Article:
What is Dye Migration and How Does it Affect My Prints?  | Screenprinting.com

Here’s a question: what is dye migration? You’ve heard of it, maybe you’ve even experienced it. But what really is dye migration, and how does it affect your garments? Let’s talk about how dye migration occurs and how you can prevent it from happening on your next job. 

Hands pull a squeegee on a red garment


Dye migration is defined as movement of dye from a dyed material (like the threads in a t-shirt) to another material in contact with that shirt (like ink). This means that the dye from polyester fabric is moving—or bleeding—into the ink printed on top of it. Bleeding can happen at different stages. If you notice bleeding right after the shirt finishes curing, that is called dye sublimation. If a garment bleeds over time, that is dye migration. While these issues are a little different, they have the same solution, and many screen printers use the term “bleed” or “dye migration” to refer to both issues.

This process occurs in polyester and poly/cotton blend shirts. Any fabric that includes polyester—no matter how small the amount—will be affected (polyester garments, triblends, 50/50, and even 90/10 polyester ratios). White polyester, however, won’t experience any dye migration, because the polyester fabric has no dye. 

When a garment is heated to anywhere between 260°F and 340°F, the heat causes dye in the garment to sublimate. Sublimation occurs when something—in our case, the dyes used to color polyester thread—moves straight from a solid state to a gaseous state. This will change the color of the plastisol ink you used, because the dye color of the shirt has moved into the ink. While water-based ink does experience dye migration, the process occurs a lot quicker with plastisol ink.

Pro Tip: The hotter the dye’s set temperature is (meaning the higher temperature that the dye was set at), the more expensive the shirt is. The less expensive a shirt is, the more dye migration you’re bound to notice.


So dye migration is bad. How do you stop it from happening in your shop? Here are some tips to combat migration in every part of the screen printing process. 


Before any printing starts, do research on the garment you’re going to use. Look it up on the vendor website. The vendor may have recommendations for printing. Since the vendors themselves do testing on the garments, they’ll have a great idea of what you’ll need to do to stop dye migration.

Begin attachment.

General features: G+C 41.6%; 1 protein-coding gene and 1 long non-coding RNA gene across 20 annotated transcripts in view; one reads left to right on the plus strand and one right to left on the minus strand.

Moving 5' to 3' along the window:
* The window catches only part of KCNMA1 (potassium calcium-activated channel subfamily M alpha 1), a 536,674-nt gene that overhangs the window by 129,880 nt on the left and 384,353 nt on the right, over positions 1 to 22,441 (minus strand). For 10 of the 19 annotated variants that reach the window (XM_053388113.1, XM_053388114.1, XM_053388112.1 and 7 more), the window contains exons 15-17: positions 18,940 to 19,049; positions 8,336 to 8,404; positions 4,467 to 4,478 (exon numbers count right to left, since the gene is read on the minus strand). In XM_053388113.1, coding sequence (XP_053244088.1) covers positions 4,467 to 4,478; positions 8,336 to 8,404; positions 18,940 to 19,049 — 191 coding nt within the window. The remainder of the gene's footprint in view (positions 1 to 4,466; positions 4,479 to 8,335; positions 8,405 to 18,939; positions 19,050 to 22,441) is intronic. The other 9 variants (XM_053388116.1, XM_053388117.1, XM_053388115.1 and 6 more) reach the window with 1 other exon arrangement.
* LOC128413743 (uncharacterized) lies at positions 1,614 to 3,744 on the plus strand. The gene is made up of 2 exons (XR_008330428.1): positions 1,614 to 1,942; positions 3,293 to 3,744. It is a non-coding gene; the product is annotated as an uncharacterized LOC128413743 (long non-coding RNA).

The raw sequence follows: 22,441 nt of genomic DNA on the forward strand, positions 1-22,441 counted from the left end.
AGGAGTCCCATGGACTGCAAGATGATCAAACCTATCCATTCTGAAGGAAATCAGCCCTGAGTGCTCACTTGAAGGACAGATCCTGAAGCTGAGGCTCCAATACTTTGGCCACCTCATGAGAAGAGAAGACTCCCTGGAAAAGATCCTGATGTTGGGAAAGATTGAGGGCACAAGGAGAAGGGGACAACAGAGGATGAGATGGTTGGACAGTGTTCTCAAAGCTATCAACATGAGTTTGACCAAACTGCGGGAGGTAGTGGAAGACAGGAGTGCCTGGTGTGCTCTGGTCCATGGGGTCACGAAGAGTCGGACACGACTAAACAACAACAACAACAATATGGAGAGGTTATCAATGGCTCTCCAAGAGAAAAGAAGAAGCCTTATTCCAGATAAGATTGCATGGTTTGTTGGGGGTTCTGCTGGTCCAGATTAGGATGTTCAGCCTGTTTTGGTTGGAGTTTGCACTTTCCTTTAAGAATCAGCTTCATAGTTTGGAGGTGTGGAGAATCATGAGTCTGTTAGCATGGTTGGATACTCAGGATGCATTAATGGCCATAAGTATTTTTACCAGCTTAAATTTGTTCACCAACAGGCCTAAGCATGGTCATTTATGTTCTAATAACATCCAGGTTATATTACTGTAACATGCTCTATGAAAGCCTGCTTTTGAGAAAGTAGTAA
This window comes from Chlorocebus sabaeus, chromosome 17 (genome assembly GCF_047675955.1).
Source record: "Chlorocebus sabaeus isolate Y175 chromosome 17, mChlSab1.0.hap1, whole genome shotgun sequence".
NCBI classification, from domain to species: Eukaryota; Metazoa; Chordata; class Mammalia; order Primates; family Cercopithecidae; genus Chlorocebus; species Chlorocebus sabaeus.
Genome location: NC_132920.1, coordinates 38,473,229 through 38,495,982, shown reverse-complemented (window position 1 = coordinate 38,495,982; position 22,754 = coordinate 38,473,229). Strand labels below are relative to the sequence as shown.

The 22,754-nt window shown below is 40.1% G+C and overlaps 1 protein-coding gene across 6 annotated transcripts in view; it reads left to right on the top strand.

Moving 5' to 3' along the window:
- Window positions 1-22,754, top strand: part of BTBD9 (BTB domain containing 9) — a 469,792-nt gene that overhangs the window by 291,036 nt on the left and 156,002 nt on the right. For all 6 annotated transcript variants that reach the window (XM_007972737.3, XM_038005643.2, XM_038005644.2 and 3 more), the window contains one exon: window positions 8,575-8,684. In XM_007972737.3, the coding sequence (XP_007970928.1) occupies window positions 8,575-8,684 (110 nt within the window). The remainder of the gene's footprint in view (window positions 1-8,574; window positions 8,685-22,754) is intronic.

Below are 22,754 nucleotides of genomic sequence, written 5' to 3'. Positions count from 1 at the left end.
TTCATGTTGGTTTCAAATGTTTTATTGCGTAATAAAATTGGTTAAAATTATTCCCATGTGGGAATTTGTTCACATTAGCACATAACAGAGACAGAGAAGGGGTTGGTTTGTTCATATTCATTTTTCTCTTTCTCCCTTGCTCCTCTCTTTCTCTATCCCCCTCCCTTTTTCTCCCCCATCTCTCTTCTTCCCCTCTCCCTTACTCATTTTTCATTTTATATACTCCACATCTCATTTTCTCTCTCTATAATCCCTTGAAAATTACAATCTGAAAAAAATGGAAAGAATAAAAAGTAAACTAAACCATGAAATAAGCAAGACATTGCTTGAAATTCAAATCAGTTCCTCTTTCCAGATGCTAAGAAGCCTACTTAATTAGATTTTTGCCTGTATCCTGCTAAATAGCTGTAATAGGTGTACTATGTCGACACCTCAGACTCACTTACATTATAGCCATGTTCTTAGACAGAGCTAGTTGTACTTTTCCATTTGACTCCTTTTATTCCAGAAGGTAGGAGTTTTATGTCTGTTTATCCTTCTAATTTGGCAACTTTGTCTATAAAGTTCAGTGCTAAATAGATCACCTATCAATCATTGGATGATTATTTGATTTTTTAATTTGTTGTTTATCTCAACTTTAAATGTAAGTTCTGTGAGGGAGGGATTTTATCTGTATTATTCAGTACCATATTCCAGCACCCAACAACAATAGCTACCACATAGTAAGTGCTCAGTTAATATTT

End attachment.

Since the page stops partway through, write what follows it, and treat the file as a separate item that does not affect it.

Listen to feedback from other printers. The screen printing community is competitive, but also can be a wealth of information for you. Head to forums and Facebook groups to ask questions, get advice, and check out feedback from other printers who will have helpful tips. 

Use high-quality dyed shirts. Poly and poly-blend garments are most at risk of dye sublimation, and the cheaper shirts you buy, the more likely you are to experience dye migration. Make sure that the polyester or poly-blend shirts you’re using are high quality. 


A red polyester shirt sits on a platen


When printing on poly or poly-blend shirts, selecting the right ink for the job is important. A low-cure ink like FN-INK™ will help, but doesn’t completely solve the problem. You can also print a low-bleed white underbase, or print with a poly white ink. 

The best way to make sure your garments don’t experience dye migration? Print a blocker base like FN-INK™ Barrier Black. It’s a specially made ink designed to stop dye migration on polyester garments from the bottom up.

It’s important to lay down a thicker ink layer when printing with low bleed or dye-blocking inks. Having a large volume of dye-blocking ingredients is necessary when it comes to stopping stubborn, unruly polyester fabrics.

Once the Barrier Black carbon blocker base has been printed, gently flash the ink layer. Since it’s a black ink, it will absorb heat and infrared quickly. Proceed with either a print-flash-print of the FN-INK™ Barrier Black or with the rest of your design.



When curing ink on polyester garments, it’s important not to overheat or over-cure the ink. The longer the shirt is under high heat, the more likely you’ll see dye migration. “Low and slow” is the optimal way to fight dye migration. Think of it like a good barbeque. 

Another factor to take in mind when fighting dye migration is to not stack your freshly-cured shirts. Some fabric dye is very sensitive, and the chemicals in your inks can cause a ghost image to appear on the shirt. 

A tiny amount of the active ingredients in low-bleed and poly white inks can damage the fabric. This is less common in low-bleed whites, but can still happen in poly white inks. In addition to this, some inks used in printing on polyester contain peroxides. These peroxides usually gas out in the dryer —if you’re going low and slow enough—but if you stack your shirts right after they’ve come out of the tunnel, they can still off-gas into other shirts. This can leave a ghost image on the shirts they’re stacked on. Make sure to leave your shirts in the dryer for longer and at a lower temperature, and try to avoid stacking them right after they come out of the tunnel.

Testing is important any time you print, but vital when printing on poly and poly-blend garments. You want to make sure that everything is as dialed as can be before you head to production. It’s always better to experience dye migration on a test shirt than on a customer’s shirt.

A hand pulls a red printed polyester shirt off a platen

Practice makes perfect when printing on polyester materials. Understand your tools and how to make adjustments based on what you see during testing. You can avoid dye migration by knowing the shirt you’re using and taking preventative measures.

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